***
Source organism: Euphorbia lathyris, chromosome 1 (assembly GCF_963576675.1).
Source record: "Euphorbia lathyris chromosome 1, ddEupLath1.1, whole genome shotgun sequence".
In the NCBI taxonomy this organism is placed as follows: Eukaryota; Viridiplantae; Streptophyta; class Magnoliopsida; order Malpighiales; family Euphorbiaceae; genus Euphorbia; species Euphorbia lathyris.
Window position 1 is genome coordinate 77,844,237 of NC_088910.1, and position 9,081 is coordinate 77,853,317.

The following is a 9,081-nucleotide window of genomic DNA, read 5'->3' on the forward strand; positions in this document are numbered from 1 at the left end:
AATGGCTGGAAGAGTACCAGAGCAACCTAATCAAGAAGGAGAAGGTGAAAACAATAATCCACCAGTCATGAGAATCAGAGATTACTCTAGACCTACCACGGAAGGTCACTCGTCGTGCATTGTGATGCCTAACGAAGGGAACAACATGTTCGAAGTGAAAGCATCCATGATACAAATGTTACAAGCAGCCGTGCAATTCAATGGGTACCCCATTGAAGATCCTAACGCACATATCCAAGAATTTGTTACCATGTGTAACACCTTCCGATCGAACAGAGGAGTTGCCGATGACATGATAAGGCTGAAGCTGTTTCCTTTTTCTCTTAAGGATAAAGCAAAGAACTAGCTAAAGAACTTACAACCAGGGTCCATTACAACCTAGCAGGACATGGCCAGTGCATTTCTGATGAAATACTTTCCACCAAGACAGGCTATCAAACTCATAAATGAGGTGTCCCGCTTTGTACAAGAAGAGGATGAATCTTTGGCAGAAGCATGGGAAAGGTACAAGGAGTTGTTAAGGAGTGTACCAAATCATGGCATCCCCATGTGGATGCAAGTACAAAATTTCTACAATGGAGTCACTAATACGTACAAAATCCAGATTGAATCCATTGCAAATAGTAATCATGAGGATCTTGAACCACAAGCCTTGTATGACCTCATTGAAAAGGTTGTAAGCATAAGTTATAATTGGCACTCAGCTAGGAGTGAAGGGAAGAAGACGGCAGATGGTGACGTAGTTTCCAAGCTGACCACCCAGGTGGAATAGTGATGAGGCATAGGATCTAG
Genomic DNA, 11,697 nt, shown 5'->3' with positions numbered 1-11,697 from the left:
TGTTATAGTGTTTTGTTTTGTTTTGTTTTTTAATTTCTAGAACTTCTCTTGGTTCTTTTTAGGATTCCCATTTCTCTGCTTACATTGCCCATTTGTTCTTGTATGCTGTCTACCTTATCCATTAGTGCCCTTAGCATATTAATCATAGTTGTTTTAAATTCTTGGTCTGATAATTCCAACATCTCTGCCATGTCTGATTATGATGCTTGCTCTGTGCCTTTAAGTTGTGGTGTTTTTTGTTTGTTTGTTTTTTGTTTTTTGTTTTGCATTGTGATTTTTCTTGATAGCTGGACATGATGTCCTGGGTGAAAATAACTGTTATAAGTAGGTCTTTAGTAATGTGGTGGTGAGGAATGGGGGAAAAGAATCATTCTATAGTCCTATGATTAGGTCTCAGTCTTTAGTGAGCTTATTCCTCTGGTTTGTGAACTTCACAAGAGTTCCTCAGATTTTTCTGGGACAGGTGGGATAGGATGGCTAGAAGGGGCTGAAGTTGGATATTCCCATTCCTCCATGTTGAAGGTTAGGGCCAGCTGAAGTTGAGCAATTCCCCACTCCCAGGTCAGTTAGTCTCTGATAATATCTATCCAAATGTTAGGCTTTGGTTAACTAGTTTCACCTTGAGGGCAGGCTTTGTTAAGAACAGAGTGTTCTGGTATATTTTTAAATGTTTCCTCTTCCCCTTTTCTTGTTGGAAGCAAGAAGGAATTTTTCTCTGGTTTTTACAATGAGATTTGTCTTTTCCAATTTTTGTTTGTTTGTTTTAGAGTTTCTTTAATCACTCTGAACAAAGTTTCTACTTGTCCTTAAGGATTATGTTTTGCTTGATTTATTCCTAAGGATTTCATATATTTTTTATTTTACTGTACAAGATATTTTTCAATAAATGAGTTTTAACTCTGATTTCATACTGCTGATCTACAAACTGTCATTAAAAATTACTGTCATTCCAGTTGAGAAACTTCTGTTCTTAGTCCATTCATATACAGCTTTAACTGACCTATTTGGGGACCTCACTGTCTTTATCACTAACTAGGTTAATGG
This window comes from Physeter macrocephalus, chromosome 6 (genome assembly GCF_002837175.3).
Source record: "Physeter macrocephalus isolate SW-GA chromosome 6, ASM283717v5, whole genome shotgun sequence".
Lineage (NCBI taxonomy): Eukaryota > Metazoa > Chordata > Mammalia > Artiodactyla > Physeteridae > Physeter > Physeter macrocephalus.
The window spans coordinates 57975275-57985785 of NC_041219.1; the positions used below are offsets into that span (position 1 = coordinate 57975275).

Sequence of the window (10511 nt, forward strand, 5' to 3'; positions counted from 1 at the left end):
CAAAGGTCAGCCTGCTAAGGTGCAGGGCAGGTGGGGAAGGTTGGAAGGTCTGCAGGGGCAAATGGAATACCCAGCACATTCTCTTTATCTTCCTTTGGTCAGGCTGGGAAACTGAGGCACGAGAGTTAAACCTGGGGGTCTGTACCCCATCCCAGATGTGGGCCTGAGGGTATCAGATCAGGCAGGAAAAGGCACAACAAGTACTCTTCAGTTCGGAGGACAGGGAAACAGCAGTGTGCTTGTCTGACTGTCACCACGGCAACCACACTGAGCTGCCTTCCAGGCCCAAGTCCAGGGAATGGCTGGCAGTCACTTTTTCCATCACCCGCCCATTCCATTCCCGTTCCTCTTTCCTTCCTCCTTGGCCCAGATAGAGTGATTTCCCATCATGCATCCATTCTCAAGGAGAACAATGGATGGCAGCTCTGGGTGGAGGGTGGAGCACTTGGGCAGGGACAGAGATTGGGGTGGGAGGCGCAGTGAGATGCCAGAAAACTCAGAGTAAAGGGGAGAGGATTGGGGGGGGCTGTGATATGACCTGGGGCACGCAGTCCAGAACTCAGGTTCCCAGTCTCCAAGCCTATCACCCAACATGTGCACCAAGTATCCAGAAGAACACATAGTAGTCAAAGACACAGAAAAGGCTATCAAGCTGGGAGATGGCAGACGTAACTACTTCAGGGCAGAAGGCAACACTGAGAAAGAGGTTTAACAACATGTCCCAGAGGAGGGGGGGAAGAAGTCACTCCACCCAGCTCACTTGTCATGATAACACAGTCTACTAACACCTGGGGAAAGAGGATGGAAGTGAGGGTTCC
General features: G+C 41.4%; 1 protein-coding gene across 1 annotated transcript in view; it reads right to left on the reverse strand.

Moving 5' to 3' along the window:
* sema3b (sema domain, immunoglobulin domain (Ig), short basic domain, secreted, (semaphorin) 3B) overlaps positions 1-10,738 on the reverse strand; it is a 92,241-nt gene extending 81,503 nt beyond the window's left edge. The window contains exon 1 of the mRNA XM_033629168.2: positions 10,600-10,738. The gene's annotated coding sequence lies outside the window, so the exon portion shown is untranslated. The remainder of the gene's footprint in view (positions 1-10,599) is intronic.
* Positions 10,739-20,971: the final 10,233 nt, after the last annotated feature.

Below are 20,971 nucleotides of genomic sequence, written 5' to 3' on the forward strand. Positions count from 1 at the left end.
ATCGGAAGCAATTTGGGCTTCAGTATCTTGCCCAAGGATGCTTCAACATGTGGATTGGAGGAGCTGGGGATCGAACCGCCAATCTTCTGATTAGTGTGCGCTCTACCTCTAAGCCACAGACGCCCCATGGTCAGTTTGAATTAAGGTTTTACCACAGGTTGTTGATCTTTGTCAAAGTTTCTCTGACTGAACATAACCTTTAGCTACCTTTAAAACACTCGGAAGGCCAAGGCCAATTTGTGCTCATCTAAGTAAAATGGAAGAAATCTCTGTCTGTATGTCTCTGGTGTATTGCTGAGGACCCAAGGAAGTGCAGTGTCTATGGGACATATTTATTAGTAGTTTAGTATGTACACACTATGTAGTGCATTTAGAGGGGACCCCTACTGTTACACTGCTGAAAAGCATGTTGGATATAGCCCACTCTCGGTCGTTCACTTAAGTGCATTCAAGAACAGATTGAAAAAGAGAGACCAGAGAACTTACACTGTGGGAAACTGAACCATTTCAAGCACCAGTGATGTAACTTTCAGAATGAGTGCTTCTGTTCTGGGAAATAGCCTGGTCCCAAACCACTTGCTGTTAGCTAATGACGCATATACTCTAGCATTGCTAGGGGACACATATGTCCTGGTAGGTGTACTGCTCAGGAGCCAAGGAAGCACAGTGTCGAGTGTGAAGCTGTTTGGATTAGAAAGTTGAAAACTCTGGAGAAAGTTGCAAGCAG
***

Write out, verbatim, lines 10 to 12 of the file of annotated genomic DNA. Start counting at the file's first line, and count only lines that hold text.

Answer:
Source record: "Physeter macrocephalus isolate SW-GA chromosome 6, ASM283717v5, whole genome shotgun sequence".
Lineage (NCBI taxonomy): Eukaryota > Metazoa > Chordata > Mammalia > Artiodactyla > Physeteridae > Physeter > Physeter macrocephalus.
The window spans coordinates 57975275-57985785 of NC_041219.1; the positions used below are offsets into that span (position 1 = coordinate 57975275).